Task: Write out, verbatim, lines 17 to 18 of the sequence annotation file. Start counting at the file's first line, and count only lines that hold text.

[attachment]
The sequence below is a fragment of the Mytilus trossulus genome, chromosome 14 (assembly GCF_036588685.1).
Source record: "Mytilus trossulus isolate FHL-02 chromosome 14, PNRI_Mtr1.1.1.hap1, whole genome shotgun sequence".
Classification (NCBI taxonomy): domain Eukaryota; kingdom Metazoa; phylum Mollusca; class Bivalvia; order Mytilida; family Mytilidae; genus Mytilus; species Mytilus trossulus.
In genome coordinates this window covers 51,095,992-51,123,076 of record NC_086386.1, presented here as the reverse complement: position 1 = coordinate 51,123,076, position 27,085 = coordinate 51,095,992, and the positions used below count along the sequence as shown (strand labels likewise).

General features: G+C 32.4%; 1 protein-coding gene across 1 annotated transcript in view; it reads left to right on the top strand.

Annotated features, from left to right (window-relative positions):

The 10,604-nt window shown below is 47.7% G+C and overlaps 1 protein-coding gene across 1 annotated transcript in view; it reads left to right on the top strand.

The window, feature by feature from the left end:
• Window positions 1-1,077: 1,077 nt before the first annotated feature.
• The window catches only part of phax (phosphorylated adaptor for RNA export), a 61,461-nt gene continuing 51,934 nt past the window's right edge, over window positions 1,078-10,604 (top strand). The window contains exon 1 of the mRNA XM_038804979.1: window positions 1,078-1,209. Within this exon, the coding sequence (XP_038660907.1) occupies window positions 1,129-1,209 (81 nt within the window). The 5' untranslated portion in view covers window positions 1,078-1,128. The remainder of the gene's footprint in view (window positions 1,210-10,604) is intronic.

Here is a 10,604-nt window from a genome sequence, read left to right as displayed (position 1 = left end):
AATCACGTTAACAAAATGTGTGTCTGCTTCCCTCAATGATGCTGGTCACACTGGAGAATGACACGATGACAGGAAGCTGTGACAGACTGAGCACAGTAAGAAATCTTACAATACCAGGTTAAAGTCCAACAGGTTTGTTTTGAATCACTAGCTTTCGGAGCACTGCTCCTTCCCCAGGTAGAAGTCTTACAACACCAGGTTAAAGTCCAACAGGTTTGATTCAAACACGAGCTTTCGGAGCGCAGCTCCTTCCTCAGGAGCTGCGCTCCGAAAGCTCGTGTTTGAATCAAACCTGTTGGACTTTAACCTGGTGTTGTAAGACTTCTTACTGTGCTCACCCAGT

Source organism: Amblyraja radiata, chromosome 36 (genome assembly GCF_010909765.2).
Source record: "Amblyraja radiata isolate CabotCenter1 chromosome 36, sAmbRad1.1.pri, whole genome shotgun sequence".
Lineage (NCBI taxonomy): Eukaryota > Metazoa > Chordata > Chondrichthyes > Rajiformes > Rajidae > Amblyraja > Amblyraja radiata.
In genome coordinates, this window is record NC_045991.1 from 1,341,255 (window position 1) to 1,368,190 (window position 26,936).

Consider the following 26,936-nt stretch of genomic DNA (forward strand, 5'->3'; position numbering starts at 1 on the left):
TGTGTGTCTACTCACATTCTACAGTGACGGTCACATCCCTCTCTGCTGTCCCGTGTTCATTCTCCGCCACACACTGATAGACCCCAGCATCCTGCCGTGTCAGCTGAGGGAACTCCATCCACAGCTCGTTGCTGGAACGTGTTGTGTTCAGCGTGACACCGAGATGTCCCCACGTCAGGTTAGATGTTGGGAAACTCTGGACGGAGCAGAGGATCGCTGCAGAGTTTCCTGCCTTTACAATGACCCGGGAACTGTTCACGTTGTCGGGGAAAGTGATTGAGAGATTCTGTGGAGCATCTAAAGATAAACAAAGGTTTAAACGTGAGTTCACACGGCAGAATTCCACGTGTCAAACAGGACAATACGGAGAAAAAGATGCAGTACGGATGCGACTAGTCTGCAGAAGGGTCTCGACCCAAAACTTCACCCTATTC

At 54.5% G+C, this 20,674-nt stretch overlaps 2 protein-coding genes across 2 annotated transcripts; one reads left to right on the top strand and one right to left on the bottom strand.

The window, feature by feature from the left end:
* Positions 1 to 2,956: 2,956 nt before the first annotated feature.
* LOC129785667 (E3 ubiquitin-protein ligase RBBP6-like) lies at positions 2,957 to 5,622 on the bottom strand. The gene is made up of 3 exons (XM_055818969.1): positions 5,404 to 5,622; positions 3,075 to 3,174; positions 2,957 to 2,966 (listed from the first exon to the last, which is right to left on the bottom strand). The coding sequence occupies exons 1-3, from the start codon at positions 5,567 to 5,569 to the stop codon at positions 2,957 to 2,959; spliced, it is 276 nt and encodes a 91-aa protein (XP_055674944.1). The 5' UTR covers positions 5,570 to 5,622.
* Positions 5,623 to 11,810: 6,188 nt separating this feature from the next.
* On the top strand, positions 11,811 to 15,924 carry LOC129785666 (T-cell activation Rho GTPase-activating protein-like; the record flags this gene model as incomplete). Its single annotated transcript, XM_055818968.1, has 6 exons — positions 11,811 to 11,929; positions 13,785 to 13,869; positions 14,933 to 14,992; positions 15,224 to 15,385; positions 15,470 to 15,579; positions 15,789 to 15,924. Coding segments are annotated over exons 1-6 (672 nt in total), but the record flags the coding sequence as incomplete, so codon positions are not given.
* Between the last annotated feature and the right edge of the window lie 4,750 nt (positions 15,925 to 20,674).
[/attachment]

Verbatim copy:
Consider the following 26,936-nt stretch of genomic DNA (forward strand, 5'->3'; position numbering starts at 1 on the left):
TGTGTGTCTACTCACATTCTACAGTGACGGTCACATCCCTCTCTGCTGTCCCGTGTTCATTCTCCGCCACACACTGATAGACCCCAGCATCCTGCCGTGTCAGCTGAGGGAACTCCATCCACAGCTCGTTGCTGGAACGTGTTGTGTTCAGCGTGACACCGAGATGTCCCCACGTCAGGTTAGATGTTGGGAAACTCTGGACGGAGCAGAGGATCGCTGCAGAGTTTCCTGCCTTTACAATGACCCGGGAACTGTTCACGTTGTCGGGGAAAGTGATTGAGAGATTCTGTGGAGCATCTAAAGATAAACAAAGGTTTAAACGTGAGTTCACACGGCAGAATTCCACGTGTCAAACAGGACAATACGGAGAAAAAGATGCAGTACGGATGCGACTAGTCTGCAGAAGGGTCTCGACCCAAAACTTCACCCTATTC